The following Employment Tax guidance note Produced by Tolley in association with Sarah Robert of James Cowper Kreston provides comprehensive and up to date tax information covering:
The employer must decide the terms under which the employee should be taken on in the UK. This can range from an assignment through to direct local hire. An assignment usually means that the employee retains some connection with his home country, from a continuing employment relationship with his home employer through to on-going payments into the overseas social security or pension arrangements. The employee may be compensated for the move overseas with relocation costs reimbursed by the employer. He may also receive additional support, with his employer paying for costs in the UK such as accommodation and schooling, and / or he may be given a cost of living allowance.
In the case of an assignment, the employer should consider at the outset how long the assignment is expected to last and the cut-off point, particularly if paying out significant costs relating to the assignment.
The employer needs to consider the employee’s remuneration package. For a local hire arrangement, the employee has to be assimilated to a relevant grade or level in the local organisation. The employee is most likely to receive the same gross pay and benefits package as local employees at that level.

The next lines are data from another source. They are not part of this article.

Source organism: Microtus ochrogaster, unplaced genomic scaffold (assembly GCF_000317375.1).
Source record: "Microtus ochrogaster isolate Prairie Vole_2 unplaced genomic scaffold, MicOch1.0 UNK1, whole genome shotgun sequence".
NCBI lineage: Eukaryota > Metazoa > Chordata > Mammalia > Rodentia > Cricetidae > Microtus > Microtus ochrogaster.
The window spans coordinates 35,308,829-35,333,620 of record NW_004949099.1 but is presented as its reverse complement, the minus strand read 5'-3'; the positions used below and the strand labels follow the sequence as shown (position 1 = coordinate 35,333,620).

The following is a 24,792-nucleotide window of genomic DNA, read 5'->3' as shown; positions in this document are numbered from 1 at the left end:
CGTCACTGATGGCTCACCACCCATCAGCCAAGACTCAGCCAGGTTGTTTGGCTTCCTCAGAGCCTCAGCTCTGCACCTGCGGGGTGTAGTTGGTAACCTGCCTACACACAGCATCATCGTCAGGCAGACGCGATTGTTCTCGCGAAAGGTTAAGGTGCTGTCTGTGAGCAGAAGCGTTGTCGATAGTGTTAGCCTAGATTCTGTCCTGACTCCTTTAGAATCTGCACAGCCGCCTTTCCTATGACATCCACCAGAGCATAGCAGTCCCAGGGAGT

If an assignment is involved, the employer needs to decide whether the employee will be paid gross or be tax-equalised (ie given a net pay equivalent to what he would have received had he remained in his host country).The employer may decide on a hybrid arrangement whereby the employer pays the tax on only some elements of the package such as assignment-related elements, eg schooling or housing.
The employer may also consider tax protection, which generally means the employee pays his own tax in the host country (UK) but this is then compared to his home country tax at the end of the year. If he has paid less, he is allowed to keep the difference but the employer makes good any additional liability.
Short-term and commuter style
**Free trials are only available to individuals based in the UK. We may terminate this trial at any time or decide not to give a trial, for any reason.
Access this article and thousands of others like it free for 7 days with a trial of TolleyGuidance.
Read full article
Already a subscriber? Login
IntroductionSubsistence is the amount incurred as a consequence of business travel. Typically it relates to accommodation and meal costs incurred. These amounts are allowed because they are associated with the necessary travel. See the Travel expenses guidance note for more information of when
From 6 April 2015, an individual can elect to transfer 10% of the personal allowance (£1,250 in 2020/21 and 2019/20) to the spouse or civil partner where neither party is a higher rate or additional rate taxpayer. The legislation calls this the ‘transferable tax allowance’ but the GOV.UK website
This guidance note considers the capital gains tax implications where shares are sold in exchange for new shares.The consideration paid by a purchasing company to the shareholder(s) for their shares in a target company could be in the form of either:•new shares in the vendor in exchange for shares
Why is this important?Tax-free amountEach individual, whether or not they are resident in the UK, is entitled to an annual exempt amount when calculating the taxable amount of their chargeable gains for the tax year (although see the exceptions below). The annual exempt amount is also known as the
To view our latest tax guidance content, sign in to Tolley Guidance or register for a free trial.